A Comparative Study Between The Practices Of Interior Design And Architecture And A Discourse On The Professionalization Of Interior Design
Interior Design and Architecture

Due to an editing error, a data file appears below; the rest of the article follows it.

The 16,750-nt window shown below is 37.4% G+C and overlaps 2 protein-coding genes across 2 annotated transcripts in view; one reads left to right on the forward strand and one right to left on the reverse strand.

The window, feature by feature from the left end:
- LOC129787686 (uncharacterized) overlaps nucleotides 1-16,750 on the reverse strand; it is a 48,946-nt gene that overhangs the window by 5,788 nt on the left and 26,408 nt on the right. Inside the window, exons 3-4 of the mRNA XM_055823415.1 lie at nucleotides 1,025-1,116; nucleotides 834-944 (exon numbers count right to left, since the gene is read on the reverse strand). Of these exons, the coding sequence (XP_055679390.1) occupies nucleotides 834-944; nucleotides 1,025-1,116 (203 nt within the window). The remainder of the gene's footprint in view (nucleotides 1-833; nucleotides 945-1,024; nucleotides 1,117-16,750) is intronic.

Interior Design is considered a generally young profession. Throughout history, the differences between architects, builders, designers and other professionals involved in building a structure has been decidedly blurred and drawing the line between all the disciplines involved has been a rather recent occurrence. The practice itself, has of course, always been around. From the moment early man decided to live in caves on mountainsides and figured out where the best place to build a hearth was and where to position the sleeping area, they, in theory, were implementing concepts of design in making their abodes more habitable. Interior Design simply defined, is the practice of enhancing the function and quality of interior spaces to improve the quality of life, increase productivity protect the health and welfare of the public. This is done through education and experience. The interior designer as a professional is required to be schooled not only in the fundamentals and history of design (which includes history, ergonometrics and color theory) , the key principles of the business, such as ethics and accounting but also in the technical areas of space planning, construction and materials. It is because of the fact that the interior designer needs to know the technical sides of these things that there is often a confusion (especially with clients) as to role of the interior designer and the role of the architect when it comes to designing a space. While it can be argued that many architects can do what interior designers do, the main focus of architecture is on the building or space as a whole. This requires that the focus be expanded to outside construction such as roofing, exterior walls, water-proofing as well as the electrical, plumbing, structural mechanics of the site. From a broader point of view, architecture is also practiced on the macro level- meaning urban planning and landscape architecture which in the Philippines, is becoming more and more obvious in the new developments sprouting up. Considering the definitions of the fields, differentiating the two practices can prove to be challenging since many areas overlap . It seems the best way to draw the line between the two is if we look at what the main area of concern is. The architect must be concerned with how the structure or space is functional, structurally sound and aesthetic from the outside, as a whole, in a given landscape, whether it be urban, commercial or institutional. Aside from the aesthetics of the structure, the architect must also take into consideration the outside elements and geography of the land on which the structure is being built. The interior designer, already established as being an ally of the architect, takes into consideration what the space is going to be used as, the personal aesthetics of the client, and the possibilities and limitations of transforming the shell (the structure or room as a whole) into a space that lets its function thrive within the exterior. Taking it a bit further, while the job of an architect ends once the structure is completed, this is not necessarily true for the interior designer. In an urban setting, certain changes in situations call for a re-assignment of space without major structural changes. Additions to the family may call for the home office to be transformed into a nursery or oppositely, children leaving the home lets the parent change a bedroom into a art studio. Such changes in situation may not need any major tearing down of walls and rewiring, but changing the design and function of the room to suit the current need still needs some technical know-how. This is where an interior designer can step in to provide a new plan that lets the nursery be a calm, peaceful and safe room or the art studio be the place...
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